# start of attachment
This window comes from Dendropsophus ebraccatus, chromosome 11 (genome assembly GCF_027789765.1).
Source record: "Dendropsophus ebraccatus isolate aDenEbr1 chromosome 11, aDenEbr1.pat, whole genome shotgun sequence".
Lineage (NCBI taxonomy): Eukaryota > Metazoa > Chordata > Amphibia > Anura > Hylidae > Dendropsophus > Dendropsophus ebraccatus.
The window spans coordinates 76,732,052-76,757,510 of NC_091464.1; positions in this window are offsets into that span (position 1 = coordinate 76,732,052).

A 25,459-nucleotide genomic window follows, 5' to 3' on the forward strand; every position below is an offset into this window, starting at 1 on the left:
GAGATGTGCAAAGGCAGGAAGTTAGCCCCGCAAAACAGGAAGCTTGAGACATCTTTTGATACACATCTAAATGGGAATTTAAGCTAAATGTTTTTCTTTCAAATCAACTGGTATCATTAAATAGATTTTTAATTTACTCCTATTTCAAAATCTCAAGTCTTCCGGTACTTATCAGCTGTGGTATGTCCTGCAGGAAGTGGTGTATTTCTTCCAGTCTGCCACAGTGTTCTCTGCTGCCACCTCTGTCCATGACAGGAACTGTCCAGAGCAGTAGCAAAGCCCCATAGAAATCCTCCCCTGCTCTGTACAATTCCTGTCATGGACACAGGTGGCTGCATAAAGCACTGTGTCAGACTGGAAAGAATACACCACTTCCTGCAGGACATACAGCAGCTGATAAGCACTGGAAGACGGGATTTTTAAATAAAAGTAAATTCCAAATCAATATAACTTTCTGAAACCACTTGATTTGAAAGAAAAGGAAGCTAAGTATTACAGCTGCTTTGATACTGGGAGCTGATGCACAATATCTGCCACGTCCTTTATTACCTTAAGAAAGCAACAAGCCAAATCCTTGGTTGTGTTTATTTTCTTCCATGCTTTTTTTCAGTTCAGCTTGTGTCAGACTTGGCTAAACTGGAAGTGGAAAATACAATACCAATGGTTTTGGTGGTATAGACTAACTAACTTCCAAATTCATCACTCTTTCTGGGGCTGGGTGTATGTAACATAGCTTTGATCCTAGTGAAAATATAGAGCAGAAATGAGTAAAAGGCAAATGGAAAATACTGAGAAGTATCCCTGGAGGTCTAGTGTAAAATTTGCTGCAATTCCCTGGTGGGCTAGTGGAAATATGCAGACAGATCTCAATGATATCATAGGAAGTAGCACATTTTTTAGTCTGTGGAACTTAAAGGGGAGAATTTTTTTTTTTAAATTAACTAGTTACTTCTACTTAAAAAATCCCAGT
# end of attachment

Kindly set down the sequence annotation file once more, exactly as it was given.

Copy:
This window comes from Dendropsophus ebraccatus, chromosome 11 (genome assembly GCF_027789765.1).
Source record: "Dendropsophus ebraccatus isolate aDenEbr1 chromosome 11, aDenEbr1.pat, whole genome shotgun sequence".
Lineage (NCBI taxonomy): Eukaryota > Metazoa > Chordata > Amphibia > Anura > Hylidae > Dendropsophus > Dendropsophus ebraccatus.
The window spans coordinates 76,732,052-76,757,510 of NC_091464.1; positions in this window are offsets into that span (position 1 = coordinate 76,732,052).

A 25,459-nucleotide genomic window follows, 5' to 3' on the forward strand; every position below is an offset into this window, starting at 1 on the left:
GAGATGTGCAAAGGCAGGAAGTTAGCCCCGCAAAACAGGAAGCTTGAGACATCTTTTGATACACATCTAAATGGGAATTTAAGCTAAATGTTTTTCTTTCAAATCAACTGGTATCATTAAATAGATTTTTAATTTACTCCTATTTCAAAATCTCAAGTCTTCCGGTACTTATCAGCTGTGGTATGTCCTGCAGGAAGTGGTGTATTTCTTCCAGTCTGCCACAGTGTTCTCTGCTGCCACCTCTGTCCATGACAGGAACTGTCCAGAGCAGTAGCAAAGCCCCATAGAAATCCTCCCCTGCTCTGTACAATTCCTGTCATGGACACAGGTGGCTGCATAAAGCACTGTGTCAGACTGGAAAGAATACACCACTTCCTGCAGGACATACAGCAGCTGATAAGCACTGGAAGACGGGATTTTTAAATAAAAGTAAATTCCAAATCAATATAACTTTCTGAAACCACTTGATTTGAAAGAAAAGGAAGCTAAGTATTACAGCTGCTTTGATACTGGGAGCTGATGCACAATATCTGCCACGTCCTTTATTACCTTAAGAAAGCAACAAGCCAAATCCTTGGTTGTGTTTATTTTCTTCCATGCTTTTTTTCAGTTCAGCTTGTGTCAGACTTGGCTAAACTGGAAGTGGAAAATACAATACCAATGGTTTTGGTGGTATAGACTAACTAACTTCCAAATTCATCACTCTTTCTGGGGCTGGGTGTATGTAACATAGCTTTGATCCTAGTGAAAATATAGAGCAGAAATGAGTAAAAGGCAAATGGAAAATACTGAGAAGTATCCCTGGAGGTCTAGTGTAAAATTTGCTGCAATTCCCTGGTGGGCTAGTGGAAATATGCAGACAGATCTCAATGATATCATAGGAAGTAGCACATTTTTTAGTCTGTGGAACTTAAAGGGGAGAATTTTTTTTTTTAAATTAACTAGTTACTTCTACTTAAAAAATCCCAGT